Anemia

 Anemia is defined as a low number of red blood cells. In a routine blood test, anemia is reported as a low hemoglobin or hematocrit. Hemoglobin is the main protein in your red blood cells. It carries oxygen, and delivers it throughout your body. If you have anemia, your hemoglobin level will be low too. If it is low enough, your tissues or organs may not get enough oxygen. Symptoms of anemia -- like fatigue or pain -- happen because your organs aren't getting what they need to work the way they should. Dietary iron, vitamin B-12, and folate are essential for red blood cells to mature in the body. Normally, 0.8 to 1 percent of the body’s red blood cells are replaced every day, and the average lifespan for red cells is 100 to 120 days. Any process that has a negative effect on this balance between red blood cell production and destruction can cause anemia.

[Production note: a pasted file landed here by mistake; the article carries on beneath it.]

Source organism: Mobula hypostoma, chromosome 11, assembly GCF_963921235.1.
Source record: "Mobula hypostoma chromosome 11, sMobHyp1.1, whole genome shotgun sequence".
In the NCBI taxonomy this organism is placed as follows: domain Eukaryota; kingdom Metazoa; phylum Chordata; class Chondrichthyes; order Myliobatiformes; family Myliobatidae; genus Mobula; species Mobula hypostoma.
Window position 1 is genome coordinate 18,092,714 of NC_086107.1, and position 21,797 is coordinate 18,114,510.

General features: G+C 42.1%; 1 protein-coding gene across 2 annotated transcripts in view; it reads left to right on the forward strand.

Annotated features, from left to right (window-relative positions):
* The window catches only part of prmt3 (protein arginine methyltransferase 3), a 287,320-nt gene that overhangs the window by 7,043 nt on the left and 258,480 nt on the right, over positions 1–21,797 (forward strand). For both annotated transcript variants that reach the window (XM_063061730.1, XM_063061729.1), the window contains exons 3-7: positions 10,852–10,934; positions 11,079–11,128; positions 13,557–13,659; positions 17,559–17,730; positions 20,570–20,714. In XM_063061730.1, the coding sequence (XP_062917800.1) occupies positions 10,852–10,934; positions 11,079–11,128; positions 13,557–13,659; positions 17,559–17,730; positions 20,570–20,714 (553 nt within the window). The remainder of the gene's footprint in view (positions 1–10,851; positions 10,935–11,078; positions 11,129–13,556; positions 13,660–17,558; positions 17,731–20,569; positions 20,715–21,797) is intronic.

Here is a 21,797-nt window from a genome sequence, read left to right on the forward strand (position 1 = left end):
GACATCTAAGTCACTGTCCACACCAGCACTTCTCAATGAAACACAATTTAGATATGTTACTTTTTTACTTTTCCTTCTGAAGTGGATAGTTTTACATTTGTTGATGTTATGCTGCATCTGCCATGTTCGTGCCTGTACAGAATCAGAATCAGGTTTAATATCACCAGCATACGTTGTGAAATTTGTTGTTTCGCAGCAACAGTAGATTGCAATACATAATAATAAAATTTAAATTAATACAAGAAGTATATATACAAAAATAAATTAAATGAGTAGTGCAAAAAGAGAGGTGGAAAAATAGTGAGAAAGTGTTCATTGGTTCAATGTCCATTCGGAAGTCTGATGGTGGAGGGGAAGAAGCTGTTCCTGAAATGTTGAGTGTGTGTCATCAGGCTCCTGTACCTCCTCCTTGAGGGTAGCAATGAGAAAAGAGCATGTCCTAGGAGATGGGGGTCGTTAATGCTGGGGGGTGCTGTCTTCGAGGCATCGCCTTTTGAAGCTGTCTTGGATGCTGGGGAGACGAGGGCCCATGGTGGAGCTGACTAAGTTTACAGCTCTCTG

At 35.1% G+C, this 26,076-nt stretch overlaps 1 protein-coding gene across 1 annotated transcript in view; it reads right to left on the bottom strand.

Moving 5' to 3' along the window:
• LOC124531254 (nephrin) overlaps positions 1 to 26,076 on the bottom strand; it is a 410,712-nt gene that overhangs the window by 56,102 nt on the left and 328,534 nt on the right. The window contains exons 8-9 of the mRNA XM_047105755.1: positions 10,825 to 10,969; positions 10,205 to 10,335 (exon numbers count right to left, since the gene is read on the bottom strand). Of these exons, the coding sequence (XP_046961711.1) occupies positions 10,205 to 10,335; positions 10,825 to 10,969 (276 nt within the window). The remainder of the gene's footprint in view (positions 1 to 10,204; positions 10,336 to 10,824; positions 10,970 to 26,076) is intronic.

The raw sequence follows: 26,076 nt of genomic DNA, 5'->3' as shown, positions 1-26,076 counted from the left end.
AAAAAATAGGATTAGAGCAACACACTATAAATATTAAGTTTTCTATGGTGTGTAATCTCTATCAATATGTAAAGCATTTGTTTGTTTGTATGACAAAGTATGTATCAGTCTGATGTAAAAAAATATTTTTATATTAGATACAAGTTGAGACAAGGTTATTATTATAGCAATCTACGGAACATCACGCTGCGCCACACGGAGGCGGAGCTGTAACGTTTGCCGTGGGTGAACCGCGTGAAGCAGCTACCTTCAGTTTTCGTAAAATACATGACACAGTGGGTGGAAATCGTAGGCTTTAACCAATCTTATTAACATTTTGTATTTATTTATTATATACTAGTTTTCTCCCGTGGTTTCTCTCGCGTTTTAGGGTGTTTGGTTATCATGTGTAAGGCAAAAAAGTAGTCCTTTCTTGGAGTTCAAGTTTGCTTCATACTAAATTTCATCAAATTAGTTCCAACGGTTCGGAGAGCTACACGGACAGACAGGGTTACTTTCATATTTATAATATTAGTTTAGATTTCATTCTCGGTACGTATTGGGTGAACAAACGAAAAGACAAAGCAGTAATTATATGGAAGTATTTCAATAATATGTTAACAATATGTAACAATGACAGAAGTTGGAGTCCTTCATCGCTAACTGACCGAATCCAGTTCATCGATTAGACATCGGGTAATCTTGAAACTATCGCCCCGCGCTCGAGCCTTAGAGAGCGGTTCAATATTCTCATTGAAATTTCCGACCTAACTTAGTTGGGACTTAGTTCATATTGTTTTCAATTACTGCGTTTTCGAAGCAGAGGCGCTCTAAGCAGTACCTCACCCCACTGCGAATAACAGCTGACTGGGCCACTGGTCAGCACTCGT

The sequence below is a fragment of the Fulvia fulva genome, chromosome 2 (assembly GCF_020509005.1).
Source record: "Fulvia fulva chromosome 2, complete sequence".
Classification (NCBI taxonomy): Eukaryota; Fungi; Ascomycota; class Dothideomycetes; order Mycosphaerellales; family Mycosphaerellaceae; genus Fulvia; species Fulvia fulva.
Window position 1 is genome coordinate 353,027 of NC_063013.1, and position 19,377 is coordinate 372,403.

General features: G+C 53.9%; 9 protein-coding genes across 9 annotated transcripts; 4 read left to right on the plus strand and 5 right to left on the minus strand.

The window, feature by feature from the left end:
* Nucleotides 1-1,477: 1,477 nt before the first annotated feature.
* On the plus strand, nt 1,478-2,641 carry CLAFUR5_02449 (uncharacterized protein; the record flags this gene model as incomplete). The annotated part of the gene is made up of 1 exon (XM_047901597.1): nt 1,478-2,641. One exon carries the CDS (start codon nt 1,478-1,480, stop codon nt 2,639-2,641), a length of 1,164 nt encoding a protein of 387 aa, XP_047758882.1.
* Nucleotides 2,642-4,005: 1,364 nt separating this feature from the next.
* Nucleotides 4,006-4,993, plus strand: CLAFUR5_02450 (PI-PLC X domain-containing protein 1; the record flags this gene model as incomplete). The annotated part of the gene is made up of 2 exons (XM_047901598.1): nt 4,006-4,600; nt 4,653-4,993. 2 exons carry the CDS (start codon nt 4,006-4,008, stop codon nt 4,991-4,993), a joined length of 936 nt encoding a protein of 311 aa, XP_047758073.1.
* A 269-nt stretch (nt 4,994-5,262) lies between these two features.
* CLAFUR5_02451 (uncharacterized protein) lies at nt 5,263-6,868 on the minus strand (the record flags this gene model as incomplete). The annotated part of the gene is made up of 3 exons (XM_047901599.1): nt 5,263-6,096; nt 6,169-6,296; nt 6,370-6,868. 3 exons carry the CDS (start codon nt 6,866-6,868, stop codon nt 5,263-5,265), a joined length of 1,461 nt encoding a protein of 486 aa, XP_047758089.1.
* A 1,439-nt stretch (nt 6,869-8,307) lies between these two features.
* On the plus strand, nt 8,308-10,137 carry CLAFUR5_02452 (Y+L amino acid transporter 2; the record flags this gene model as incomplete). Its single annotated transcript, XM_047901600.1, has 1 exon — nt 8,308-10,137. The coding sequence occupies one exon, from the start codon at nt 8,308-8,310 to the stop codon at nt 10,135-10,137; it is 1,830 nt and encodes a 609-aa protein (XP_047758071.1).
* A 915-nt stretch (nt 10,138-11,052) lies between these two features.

Causes of anemia are generally divided into those that decrease red blood cell production and those that increase red blood cell destruction. If you have anemia, your blood does not carry enough oxygen to the rest of your body. The most common cause of anemia is not having enough iron. Your body needs iron to make hemoglobin. Hemoglobin is an iron-rich protein that gives the red color to blood. It carries oxygen from the lungs to the rest of the body.

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